Giorgos Gerapetritis said Greece’s call for the Parthenon Sculptures to be returned from the British Museum was based on “history” and “justice”.
A diplomatic row over the sculptures was triggered when Prime Minister Rishi Sunak cancelled Tuesday’s planned meeting with Greek counterpart Kyriakos Mitsotakis, with No 10 claiming he reneged on assurances not to campaign publicly for the return of the Parthenon artefacts.
Mr Gerapetritis said: “As regards my meeting with Secretary Cameron, once again I would like to say that the Greek government has made a statement concerning the cancellation of the meeting with Prime Minister Sunak.
“What I have to say is that the unification of the Parthenon Sculptures is a claim which is based not only on history, not only on justice but it’s a claim of ecumenical cultural values.
“Irrespective of this, it is my understanding that we need to work on a bilateral basis with the UK and we’re going to serve this purpose in the future in order to deepen this long-standing history we have, the two nations.”
The Greek government has suggested Mr Sunak’s decision to scrap talks with the country’s leader was motivated by the Tories’ domestic political woes.
A spokesman for the Greek prime minister said there were “domestic reasons” for the cancellation of Tuesday’s meeting and pointed to Mr Sunak being “quite behind in the polls” ahead of a likely general election next year.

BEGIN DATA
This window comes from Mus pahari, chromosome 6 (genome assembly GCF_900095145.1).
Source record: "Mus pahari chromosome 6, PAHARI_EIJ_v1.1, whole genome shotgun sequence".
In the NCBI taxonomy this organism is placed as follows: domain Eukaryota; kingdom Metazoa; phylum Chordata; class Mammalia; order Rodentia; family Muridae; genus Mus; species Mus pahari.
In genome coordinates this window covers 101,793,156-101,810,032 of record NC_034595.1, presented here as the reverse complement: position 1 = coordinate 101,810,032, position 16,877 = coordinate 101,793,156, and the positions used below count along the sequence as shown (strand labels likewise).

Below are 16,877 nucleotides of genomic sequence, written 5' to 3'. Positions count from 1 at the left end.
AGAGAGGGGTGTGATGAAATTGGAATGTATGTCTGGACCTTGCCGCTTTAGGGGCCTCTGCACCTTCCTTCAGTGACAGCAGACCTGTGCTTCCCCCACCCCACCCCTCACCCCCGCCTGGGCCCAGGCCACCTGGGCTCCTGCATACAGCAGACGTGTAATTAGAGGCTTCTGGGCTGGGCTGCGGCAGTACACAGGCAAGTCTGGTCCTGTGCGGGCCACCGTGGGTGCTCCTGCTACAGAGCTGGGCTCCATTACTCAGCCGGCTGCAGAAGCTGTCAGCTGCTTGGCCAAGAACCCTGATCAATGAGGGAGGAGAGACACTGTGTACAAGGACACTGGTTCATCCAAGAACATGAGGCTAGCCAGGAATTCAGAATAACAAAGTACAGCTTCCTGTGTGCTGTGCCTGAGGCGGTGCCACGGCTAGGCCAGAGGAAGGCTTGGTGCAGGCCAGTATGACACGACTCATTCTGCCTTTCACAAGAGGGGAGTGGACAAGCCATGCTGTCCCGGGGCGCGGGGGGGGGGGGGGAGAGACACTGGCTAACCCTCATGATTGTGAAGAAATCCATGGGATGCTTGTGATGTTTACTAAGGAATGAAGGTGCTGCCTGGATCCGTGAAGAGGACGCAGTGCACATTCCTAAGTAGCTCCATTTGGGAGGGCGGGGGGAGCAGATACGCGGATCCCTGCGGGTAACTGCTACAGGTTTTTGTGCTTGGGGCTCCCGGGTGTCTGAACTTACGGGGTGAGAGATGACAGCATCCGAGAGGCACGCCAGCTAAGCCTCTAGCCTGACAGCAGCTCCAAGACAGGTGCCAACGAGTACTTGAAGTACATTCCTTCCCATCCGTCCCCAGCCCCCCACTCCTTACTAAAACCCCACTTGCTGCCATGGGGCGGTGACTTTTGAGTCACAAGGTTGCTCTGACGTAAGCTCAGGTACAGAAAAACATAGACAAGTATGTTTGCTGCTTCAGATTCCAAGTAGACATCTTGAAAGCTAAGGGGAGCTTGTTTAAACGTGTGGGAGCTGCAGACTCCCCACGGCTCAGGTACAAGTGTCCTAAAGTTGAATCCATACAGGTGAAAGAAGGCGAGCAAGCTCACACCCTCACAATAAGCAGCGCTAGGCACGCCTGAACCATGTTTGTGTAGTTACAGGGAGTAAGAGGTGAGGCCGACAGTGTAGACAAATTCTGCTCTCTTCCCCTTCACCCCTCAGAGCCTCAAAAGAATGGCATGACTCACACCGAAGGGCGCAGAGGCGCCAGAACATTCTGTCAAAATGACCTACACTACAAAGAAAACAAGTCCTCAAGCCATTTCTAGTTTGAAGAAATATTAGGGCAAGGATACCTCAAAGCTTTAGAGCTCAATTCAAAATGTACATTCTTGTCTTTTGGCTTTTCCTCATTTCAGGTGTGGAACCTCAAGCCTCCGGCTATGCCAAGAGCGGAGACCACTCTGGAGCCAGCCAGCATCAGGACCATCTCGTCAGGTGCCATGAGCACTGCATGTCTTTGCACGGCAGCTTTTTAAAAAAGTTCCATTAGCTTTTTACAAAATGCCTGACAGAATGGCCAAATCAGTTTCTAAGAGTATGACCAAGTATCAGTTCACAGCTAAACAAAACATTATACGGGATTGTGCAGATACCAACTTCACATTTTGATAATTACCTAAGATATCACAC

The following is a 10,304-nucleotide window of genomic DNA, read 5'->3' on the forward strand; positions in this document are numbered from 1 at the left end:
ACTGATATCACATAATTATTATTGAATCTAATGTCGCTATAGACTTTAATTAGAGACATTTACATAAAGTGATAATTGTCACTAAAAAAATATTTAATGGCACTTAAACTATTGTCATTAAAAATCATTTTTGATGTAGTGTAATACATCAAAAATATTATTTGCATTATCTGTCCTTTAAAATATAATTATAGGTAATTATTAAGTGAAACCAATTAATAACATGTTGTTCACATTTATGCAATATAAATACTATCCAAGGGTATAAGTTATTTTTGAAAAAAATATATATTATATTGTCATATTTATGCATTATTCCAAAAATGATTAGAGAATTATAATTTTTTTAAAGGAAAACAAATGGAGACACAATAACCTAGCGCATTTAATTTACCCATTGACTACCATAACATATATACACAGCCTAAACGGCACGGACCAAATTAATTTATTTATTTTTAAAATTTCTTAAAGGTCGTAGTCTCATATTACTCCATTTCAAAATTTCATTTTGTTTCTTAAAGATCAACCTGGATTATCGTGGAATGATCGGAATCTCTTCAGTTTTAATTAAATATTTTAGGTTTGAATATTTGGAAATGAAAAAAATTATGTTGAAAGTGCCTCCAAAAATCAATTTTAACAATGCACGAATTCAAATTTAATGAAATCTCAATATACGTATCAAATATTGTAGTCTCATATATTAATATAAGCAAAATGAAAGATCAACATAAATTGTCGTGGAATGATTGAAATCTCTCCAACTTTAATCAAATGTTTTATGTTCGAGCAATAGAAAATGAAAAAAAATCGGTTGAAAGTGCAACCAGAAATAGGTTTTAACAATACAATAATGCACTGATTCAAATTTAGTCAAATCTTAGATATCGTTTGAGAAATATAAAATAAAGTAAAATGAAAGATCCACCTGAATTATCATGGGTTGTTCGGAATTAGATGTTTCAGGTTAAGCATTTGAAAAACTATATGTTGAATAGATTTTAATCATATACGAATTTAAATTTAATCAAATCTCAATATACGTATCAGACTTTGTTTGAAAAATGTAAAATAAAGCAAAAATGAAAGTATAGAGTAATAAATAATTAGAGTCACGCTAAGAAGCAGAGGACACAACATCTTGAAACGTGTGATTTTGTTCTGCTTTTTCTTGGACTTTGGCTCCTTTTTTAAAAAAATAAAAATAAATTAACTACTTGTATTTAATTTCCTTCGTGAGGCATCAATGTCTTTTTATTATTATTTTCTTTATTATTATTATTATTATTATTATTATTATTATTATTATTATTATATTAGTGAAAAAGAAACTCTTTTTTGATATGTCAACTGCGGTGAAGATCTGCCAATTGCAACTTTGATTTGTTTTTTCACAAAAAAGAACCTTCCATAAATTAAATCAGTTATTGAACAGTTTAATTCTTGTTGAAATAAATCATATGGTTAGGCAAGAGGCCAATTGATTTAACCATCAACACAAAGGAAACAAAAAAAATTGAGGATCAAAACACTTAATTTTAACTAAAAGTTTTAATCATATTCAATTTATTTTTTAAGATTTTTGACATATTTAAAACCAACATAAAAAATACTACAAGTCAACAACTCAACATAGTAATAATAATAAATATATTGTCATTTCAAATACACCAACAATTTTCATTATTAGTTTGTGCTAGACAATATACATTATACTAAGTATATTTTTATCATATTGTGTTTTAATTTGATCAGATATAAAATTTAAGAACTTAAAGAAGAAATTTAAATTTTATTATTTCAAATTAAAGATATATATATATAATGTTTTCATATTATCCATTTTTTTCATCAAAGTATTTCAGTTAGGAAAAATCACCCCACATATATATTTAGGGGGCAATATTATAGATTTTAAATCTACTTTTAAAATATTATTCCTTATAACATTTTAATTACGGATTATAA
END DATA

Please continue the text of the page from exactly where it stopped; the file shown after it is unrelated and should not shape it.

Downing Street has denied the Greek claim.
Cabinet minister Steve Barclay defended the UK’s handling of the row.
The Environment Secretary told Sky News: “I think the British Museum’s a jewel in the crown, it’s something that people from across the world come and enjoy, and we’re very proud of.
“So, I don’t think anyone wants to relitigate something that’s been settled for a huge amount of time.
“We have very good relations with the Greek government.
“In terms of the Elgin Marbles, they’re part of the British Museum. That’s something that’s been a constant for many decades. I don’t think anyone sees any need for that to change.”
The sculptures once adorned the Parthenon at the Acropolis in Athens.
They were removed by British diplomat Lord Elgin in the early 19th century, while Athens was still under the rule of the Ottoman Empire and have been in the British Museum since 1816.
Athens wants them back, with Mr Mitsotakis claiming their removal was like cutting the Mona Lisa in half.